Attention was then switched to the external form in the hope that this would provide a suitable datum face but, due to the absence of a suitable unmachined horizontal surface, this also proved impractical. If direct measurement were to be used, the only recourse would be to devise some kind of holding fixture with a clamping facility and a built-in datum face. Each sample could then be clamped into the fixture in a common position relative to the datum face, from where measurement readings of each critical machined face could be taken. Work on the design and manufacture of such a fixture was given consideration.

The provision of the fixture, the time necessary to carry out the individual measurements, and the possibility that all samples might also have to be sectioned in order to gain adequate access to the internal valve seat face, promised fulfilment of the prediction that the exercise might be protracted and expensive. In the mean time. however, there was a different assessment technique which did not depend upon direct measurement and which, if feasible, would be quicker and less costly. At that stage of the exercise it was worth trying.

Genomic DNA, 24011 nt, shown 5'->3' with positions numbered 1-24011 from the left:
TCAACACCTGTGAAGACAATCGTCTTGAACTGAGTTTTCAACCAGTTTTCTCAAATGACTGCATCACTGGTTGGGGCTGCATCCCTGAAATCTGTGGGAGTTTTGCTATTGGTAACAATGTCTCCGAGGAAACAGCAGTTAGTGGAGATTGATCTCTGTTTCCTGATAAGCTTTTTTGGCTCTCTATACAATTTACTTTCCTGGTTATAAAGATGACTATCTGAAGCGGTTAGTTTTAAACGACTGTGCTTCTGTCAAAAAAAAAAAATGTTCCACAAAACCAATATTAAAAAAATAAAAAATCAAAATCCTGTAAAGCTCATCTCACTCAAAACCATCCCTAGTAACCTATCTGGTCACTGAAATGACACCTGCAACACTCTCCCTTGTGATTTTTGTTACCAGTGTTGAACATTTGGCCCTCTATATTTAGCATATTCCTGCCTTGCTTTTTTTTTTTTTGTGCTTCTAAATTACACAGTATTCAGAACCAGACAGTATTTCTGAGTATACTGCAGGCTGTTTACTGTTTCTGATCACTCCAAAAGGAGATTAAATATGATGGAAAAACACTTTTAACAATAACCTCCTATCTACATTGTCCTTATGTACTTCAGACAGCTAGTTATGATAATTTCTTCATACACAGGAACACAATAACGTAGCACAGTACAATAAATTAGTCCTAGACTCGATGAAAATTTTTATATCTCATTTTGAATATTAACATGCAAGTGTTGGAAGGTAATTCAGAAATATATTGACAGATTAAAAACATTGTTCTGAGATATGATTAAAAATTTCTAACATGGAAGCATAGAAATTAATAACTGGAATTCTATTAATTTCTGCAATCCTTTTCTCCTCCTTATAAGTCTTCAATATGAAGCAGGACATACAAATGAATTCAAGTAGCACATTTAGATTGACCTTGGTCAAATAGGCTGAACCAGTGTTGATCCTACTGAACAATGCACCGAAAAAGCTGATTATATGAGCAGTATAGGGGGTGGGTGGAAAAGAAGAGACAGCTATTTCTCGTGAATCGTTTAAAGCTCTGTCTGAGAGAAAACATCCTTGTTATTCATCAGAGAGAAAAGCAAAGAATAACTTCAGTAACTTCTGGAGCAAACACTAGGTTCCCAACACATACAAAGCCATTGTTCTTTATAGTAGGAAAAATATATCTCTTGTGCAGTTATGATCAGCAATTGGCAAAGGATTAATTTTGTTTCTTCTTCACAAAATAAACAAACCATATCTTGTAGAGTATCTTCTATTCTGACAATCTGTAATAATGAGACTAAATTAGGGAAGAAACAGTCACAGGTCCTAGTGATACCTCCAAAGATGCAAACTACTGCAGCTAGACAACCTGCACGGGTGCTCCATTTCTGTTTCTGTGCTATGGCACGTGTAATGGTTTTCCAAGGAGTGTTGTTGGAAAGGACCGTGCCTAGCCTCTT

Visual assessment of attributes